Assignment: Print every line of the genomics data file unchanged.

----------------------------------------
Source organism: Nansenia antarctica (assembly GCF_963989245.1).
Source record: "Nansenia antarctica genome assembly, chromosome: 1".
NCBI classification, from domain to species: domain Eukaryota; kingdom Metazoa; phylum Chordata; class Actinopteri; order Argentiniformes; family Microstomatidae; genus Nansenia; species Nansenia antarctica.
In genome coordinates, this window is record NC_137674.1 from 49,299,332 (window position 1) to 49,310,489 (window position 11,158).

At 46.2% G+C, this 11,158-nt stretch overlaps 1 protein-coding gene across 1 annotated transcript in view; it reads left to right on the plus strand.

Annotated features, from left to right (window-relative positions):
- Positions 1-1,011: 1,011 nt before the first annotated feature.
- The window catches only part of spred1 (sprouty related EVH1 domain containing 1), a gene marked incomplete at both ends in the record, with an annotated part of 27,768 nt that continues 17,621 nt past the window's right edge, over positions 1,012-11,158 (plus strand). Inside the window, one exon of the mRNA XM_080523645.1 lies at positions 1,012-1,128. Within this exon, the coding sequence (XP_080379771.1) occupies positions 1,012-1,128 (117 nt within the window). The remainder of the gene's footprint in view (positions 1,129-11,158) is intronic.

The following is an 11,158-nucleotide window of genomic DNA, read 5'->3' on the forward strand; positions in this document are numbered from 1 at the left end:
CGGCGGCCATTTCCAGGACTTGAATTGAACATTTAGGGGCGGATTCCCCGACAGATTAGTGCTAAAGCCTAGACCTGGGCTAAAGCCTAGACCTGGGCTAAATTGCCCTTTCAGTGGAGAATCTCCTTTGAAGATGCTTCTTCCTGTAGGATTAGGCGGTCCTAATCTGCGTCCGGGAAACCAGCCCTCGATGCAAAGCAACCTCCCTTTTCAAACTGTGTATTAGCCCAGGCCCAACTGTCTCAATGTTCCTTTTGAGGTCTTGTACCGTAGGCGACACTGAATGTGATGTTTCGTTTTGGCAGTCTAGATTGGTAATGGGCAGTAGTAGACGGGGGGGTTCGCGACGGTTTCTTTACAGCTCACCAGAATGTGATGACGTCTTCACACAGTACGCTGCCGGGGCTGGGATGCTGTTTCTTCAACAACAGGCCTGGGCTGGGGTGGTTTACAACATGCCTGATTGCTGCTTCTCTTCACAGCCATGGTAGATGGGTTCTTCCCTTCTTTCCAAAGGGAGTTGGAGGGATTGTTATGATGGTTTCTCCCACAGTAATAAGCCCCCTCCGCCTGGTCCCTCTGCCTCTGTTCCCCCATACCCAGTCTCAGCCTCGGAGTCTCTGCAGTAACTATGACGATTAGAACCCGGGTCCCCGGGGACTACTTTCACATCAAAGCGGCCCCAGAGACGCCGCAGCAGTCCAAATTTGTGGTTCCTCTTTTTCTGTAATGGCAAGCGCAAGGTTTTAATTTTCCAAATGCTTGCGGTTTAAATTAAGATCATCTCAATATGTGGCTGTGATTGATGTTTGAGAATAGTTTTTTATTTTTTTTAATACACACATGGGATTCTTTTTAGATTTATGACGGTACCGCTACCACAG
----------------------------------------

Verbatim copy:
Source organism: Nansenia antarctica (assembly GCF_963989245.1).
Source record: "Nansenia antarctica genome assembly, chromosome: 1".
NCBI classification, from domain to species: domain Eukaryota; kingdom Metazoa; phylum Chordata; class Actinopteri; order Argentiniformes; family Microstomatidae; genus Nansenia; species Nansenia antarctica.
In genome coordinates, this window is record NC_137674.1 from 49,299,332 (window position 1) to 49,310,489 (window position 11,158).

At 46.2% G+C, this 11,158-nt stretch overlaps 1 protein-coding gene across 1 annotated transcript in view; it reads left to right on the plus strand.

Annotated features, from left to right (window-relative positions):
- Positions 1-1,011: 1,011 nt before the first annotated feature.
- The window catches only part of spred1 (sprouty related EVH1 domain containing 1), a gene marked incomplete at both ends in the record, with an annotated part of 27,768 nt that continues 17,621 nt past the window's right edge, over positions 1,012-11,158 (plus strand). Inside the window, one exon of the mRNA XM_080523645.1 lies at positions 1,012-1,128. Within this exon, the coding sequence (XP_080379771.1) occupies positions 1,012-1,128 (117 nt within the window). The remainder of the gene's footprint in view (positions 1,129-11,158) is intronic.

The following is an 11,158-nucleotide window of genomic DNA, read 5'->3' on the forward strand; positions in this document are numbered from 1 at the left end:
CGGCGGCCATTTCCAGGACTTGAATTGAACATTTAGGGGCGGATTCCCCGACAGATTAGTGCTAAAGCCTAGACCTGGGCTAAAGCCTAGACCTGGGCTAAATTGCCCTTTCAGTGGAGAATCTCCTTTGAAGATGCTTCTTCCTGTAGGATTAGGCGGTCCTAATCTGCGTCCGGGAAACCAGCCCTCGATGCAAAGCAACCTCCCTTTTCAAACTGTGTATTAGCCCAGGCCCAACTGTCTCAATGTTCCTTTTGAGGTCTTGTACCGTAGGCGACACTGAATGTGATGTTTCGTTTTGGCAGTCTAGATTGGTAATGGGCAGTAGTAGACGGGGGGGTTCGCGACGGTTTCTTTACAGCTCACCAGAATGTGATGACGTCTTCACACAGTACGCTGCCGGGGCTGGGATGCTGTTTCTTCAACAACAGGCCTGGGCTGGGGTGGTTTACAACATGCCTGATTGCTGCTTCTCTTCACAGCCATGGTAGATGGGTTCTTCCCTTCTTTCCAAAGGGAGTTGGAGGGATTGTTATGATGGTTTCTCCCACAGTAATAAGCCCCCTCCGCCTGGTCCCTCTGCCTCTGTTCCCCCATACCCAGTCTCAGCCTCGGAGTCTCTGCAGTAACTATGACGATTAGAACCCGGGTCCCCGGGGACTACTTTCACATCAAAGCGGCCCCAGAGACGCCGCAGCAGTCCAAATTTGTGGTTCCTCTTTTTCTGTAATGGCAAGCGCAAGGTTTTAATTTTCCAAATGCTTGCGGTTTAAATTAAGATCATCTCAATATGTGGCTGTGATTGATGTTTGAGAATAGTTTTTTATTTTTTTTAATACACACATGGGATTCTTTTTAGATTTATGACGGTACCGCTACCACAG